Pushaw, now convinced to carry ice picks I am

The start time was scheduled to be 10 o’clock. It is about a 2 1/2 hour drive from Biddeford to the launch on Pushaw Lake getting on the road by 0700 was my plan. I did in fact leave the house by  0700. When I was 5 minutes from my house I realized that I forgot My GoPro, and I did want to take it along because I was hoping to get a bit of instruction from Denis Guertin who I think uses one for his great video postings. I have had the GoPro for at least 4 years, and I always forget to bring it along, so that is why I went back for it. 

Once I was on the highway at 0715 on a Sunday morning the traffic was light and moving a a good clip. When I left 295 in Gardiner and picked up I95, I started following two cabs traveling in tandem at a good 85 MPH. As a matter of fact ALL cars were going over the speed limit, so I was making good time, and would most definitely get to Pushaw before 10. I did indeed get to Orono by 0930, so I decided to stop for gas, and coffee at the Irving there on the route so that I would be all set for the drive south after the action on the ice. 

I arrived at the launch site at 0945, and everybody seemed to be there. I started getting the sail up and checking things over, waiting for the call for a skippers meeting. As I was getting my spikes on most of the boats sailed away. I saw that Jim was still there and I hollered to him about the skippers meeting, and he yelled that there would be one. So, I thought that the gang would return to the pits after a bit of warm up. I finish setting up my boat and headed out to see if I could catch up to a group of them and possibly see what was going on. I was not able to find a group at least not a group stopped that I would be able to talk to.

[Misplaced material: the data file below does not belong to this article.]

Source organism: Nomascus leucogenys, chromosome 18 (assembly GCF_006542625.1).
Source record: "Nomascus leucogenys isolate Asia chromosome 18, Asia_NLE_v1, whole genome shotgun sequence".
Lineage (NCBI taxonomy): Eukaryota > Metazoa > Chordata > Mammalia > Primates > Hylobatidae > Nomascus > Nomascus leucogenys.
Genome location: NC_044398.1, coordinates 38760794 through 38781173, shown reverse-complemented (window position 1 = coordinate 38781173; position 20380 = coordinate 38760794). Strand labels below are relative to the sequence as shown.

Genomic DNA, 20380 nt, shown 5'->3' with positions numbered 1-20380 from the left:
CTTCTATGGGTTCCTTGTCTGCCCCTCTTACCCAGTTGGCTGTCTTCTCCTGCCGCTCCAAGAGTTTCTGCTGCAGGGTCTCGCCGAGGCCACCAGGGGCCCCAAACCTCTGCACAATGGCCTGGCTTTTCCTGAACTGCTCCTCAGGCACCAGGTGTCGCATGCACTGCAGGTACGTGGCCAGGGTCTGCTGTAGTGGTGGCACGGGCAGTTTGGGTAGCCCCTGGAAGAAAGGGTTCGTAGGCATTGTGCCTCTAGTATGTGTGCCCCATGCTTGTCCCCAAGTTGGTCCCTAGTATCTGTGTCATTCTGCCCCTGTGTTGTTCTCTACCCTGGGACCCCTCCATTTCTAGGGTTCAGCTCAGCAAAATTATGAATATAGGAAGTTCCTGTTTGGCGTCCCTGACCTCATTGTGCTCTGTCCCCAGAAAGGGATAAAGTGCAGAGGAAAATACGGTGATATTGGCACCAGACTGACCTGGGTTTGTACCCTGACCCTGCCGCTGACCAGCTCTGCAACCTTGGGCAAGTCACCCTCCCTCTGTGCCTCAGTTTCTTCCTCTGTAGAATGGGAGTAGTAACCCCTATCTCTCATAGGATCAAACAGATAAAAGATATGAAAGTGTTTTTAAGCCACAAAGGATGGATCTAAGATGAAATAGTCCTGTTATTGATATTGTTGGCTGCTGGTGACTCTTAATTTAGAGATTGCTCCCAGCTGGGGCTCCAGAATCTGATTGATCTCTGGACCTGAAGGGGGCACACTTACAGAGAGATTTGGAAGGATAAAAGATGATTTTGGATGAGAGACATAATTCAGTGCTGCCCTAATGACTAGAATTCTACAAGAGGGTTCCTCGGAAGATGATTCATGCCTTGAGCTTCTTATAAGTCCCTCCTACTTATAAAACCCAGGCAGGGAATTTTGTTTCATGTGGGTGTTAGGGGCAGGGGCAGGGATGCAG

Eventually I saw four or five boats sailing south so I followed them. I saw them rounding an island so I followed in that general direction. I did not get close enough to them, I was probably a quarter of a mile behind them. As I follow them I did not follow their lead close enough, I missed seeing the two yellow flags that marked the safe passage around the tip of the island. I subsequently sail into an open lead off the southern tip of the island. Attempting to catch the others I was sheeted in, at speed when I came to a stop instantly hitting the open water. I then was a bit fouled in the rigging, but was able to walk/crawl over the boat/sail off the stern. I then swam to the edge of the ice that I sailed off. There was a few feet of 3/4 inch shell ice that I had to break through to get to the edge of the thicker (5inch) ice. That is when I saw Tom Nichols setting the brake on his boat, and I yelled to him. He was busy getting a piece of line, so I just chilled out and waited. It was unfortunate that I was unable to touch the bottom as I hoped. When he got close I informed him that the ice appeared to be thick to the edge that I was at, but he used caution and stayed 6 feet or so from me and tossed the line toward the edge. I was able to grab the line and then with a bit of a pull and some kicking with my feet was able to swim onto the ice. Fortunately as I said the ice was 5 inches thick, and Tom stayed away from the edge so the ice did not give way.